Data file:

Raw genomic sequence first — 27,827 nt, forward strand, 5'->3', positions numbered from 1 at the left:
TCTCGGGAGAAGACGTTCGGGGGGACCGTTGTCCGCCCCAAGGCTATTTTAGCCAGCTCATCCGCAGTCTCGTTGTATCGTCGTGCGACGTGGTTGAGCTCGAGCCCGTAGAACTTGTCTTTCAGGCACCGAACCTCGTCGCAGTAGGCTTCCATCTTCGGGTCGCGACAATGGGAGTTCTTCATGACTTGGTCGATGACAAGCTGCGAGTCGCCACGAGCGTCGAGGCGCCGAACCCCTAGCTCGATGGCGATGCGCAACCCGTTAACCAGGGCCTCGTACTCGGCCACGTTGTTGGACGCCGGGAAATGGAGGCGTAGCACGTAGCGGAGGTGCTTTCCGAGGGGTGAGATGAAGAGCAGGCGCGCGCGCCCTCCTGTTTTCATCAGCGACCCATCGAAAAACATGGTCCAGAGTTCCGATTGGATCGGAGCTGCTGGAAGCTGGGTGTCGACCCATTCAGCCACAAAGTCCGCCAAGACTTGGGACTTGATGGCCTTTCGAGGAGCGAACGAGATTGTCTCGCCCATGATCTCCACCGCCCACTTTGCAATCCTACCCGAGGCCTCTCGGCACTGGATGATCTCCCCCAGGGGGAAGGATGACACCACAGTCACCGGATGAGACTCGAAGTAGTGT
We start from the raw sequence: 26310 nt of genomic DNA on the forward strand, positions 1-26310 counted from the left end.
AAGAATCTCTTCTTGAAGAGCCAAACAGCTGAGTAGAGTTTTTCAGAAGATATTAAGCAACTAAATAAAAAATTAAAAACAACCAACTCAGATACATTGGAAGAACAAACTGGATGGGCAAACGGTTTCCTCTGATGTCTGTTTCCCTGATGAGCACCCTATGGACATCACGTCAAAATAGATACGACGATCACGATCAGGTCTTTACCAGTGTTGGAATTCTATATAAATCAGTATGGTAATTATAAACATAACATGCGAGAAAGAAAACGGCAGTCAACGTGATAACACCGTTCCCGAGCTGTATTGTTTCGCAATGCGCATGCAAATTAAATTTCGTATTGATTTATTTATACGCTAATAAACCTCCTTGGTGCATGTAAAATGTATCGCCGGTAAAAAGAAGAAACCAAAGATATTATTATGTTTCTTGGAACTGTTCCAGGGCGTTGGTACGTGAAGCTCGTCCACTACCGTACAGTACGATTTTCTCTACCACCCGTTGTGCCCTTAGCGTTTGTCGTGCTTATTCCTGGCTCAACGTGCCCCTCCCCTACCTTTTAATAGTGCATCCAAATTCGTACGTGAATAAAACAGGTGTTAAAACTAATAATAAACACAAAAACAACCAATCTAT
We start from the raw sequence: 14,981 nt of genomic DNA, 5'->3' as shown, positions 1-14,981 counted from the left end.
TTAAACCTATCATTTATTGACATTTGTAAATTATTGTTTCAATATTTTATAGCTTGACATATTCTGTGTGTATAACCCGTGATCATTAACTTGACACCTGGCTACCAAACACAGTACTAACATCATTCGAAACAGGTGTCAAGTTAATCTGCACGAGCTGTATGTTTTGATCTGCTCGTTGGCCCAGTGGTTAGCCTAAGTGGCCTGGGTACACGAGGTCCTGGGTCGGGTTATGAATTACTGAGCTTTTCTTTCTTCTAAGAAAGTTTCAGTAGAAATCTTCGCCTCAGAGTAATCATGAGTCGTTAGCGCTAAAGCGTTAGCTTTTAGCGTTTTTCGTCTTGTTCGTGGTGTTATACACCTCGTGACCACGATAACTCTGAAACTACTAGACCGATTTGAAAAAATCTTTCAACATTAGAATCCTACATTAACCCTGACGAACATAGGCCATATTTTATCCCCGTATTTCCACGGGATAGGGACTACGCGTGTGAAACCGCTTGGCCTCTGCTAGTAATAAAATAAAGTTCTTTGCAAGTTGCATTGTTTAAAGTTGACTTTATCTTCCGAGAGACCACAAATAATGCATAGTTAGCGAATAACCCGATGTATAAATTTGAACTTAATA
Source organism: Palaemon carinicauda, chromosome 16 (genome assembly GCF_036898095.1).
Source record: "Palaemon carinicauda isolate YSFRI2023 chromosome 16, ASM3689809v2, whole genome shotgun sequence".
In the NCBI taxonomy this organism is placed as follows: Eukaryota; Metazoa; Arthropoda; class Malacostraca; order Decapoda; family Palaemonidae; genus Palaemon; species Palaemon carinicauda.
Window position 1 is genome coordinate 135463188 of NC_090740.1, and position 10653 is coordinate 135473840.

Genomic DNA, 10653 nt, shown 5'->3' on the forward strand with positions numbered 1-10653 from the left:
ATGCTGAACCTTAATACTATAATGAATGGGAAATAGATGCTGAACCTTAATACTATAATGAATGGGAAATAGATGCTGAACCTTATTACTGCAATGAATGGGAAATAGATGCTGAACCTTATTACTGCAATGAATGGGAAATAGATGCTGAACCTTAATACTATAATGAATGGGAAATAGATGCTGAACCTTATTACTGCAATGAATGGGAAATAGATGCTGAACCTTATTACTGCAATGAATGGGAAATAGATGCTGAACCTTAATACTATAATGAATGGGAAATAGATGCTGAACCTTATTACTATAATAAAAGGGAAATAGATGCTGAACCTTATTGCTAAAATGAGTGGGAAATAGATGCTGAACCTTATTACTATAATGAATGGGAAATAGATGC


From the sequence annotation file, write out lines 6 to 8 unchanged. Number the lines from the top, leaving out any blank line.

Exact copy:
TTAAACCTATCATTTATTGACATTTGTAAATTATTGTTTCAATATTTTATAGCTTGACATATTCTGTGTGTATAACCCGTGATCATTAACTTGACACCTGGCTACCAAACACAGTACTAACATCATTCGAAACAGGTGTCAAGTTAATCTGCACGAGCTGTATGTTTTGATCTGCTCGTTGGCCCAGTGGTTAGCCTAAGTGGCCTGGGTACACGAGGTCCTGGGTCGGGTTATGAATTACTGAGCTTTTCTTTCTTCTAAGAAAGTTTCAGTAGAAATCTTCGCCTCAGAGTAATCATGAGTCGTTAGCGCTAAAGCGTTAGCTTTTAGCGTTTTTCGTCTTGTTCGTGGTGTTATACACCTCGTGACCACGATAACTCTGAAACTACTAGACCGATTTGAAAAAATCTTTCAACATTAGAATCCTACATTAACCCTGACGAACATAGGCCATATTTTATCCCCGTATTTCCACGGGATAGGGACTACGCGTGTGAAACCGCTTGGCCTCTGCTAGTAATAAAATAAAGTTCTTTGCAAGTTGCATTGTTTAAAGTTGACTTTATCTTCCGAGAGACCACAAATAATGCATAGTTAGCGAATAACCCGATGTATAAATTTGAACTTAATA
Source organism: Palaemon carinicauda, chromosome 16 (genome assembly GCF_036898095.1).
Source record: "Palaemon carinicauda isolate YSFRI2023 chromosome 16, ASM3689809v2, whole genome shotgun sequence".